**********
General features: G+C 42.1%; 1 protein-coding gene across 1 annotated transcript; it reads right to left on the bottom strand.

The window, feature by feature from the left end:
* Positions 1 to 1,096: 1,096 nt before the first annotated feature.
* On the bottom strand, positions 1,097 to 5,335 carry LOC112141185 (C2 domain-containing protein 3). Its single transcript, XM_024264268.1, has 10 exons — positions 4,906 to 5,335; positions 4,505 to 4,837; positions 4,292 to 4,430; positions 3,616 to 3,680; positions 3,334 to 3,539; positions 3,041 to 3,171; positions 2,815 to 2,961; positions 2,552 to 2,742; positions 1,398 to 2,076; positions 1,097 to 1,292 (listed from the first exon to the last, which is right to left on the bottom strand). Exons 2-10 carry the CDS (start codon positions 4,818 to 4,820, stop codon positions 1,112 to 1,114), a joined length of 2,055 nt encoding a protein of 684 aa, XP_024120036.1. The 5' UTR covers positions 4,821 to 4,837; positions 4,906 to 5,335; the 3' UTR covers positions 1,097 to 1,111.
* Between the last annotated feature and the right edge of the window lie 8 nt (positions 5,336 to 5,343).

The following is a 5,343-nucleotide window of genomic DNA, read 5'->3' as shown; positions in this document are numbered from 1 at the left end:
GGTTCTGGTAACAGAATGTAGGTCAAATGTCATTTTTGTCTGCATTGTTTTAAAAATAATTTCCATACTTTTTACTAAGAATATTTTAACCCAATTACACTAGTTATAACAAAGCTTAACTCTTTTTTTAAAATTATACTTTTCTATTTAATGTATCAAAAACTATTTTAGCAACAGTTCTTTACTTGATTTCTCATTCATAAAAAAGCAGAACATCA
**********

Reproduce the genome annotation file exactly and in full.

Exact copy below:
General features: G+C 42.1%; 1 protein-coding gene across 1 annotated transcript; it reads right to left on the bottom strand.

The window, feature by feature from the left end:
* Positions 1 to 1,096: 1,096 nt before the first annotated feature.
* On the bottom strand, positions 1,097 to 5,335 carry LOC112141185 (C2 domain-containing protein 3). Its single transcript, XM_024264268.1, has 10 exons — positions 4,906 to 5,335; positions 4,505 to 4,837; positions 4,292 to 4,430; positions 3,616 to 3,680; positions 3,334 to 3,539; positions 3,041 to 3,171; positions 2,815 to 2,961; positions 2,552 to 2,742; positions 1,398 to 2,076; positions 1,097 to 1,292 (listed from the first exon to the last, which is right to left on the bottom strand). Exons 2-10 carry the CDS (start codon positions 4,818 to 4,820, stop codon positions 1,112 to 1,114), a joined length of 2,055 nt encoding a protein of 684 aa, XP_024120036.1. The 5' UTR covers positions 4,821 to 4,837; positions 4,906 to 5,335; the 3' UTR covers positions 1,097 to 1,111.
* Between the last annotated feature and the right edge of the window lie 8 nt (positions 5,336 to 5,343).

The following is a 5,343-nucleotide window of genomic DNA, read 5'->3' as shown; positions in this document are numbered from 1 at the left end:
GGTTCTGGTAACAGAATGTAGGTCAAATGTCATTTTTGTCTGCATTGTTTTAAAAATAATTTCCATACTTTTTACTAAGAATATTTTAACCCAATTACACTAGTTATAACAAAGCTTAACTCTTTTTTTAAAATTATACTTTTCTATTTAATGTATCAAAAACTATTTTAGCAACAGTTCTTTACTTGATTTCTCATTCATAAAAAAGCAGAACATCA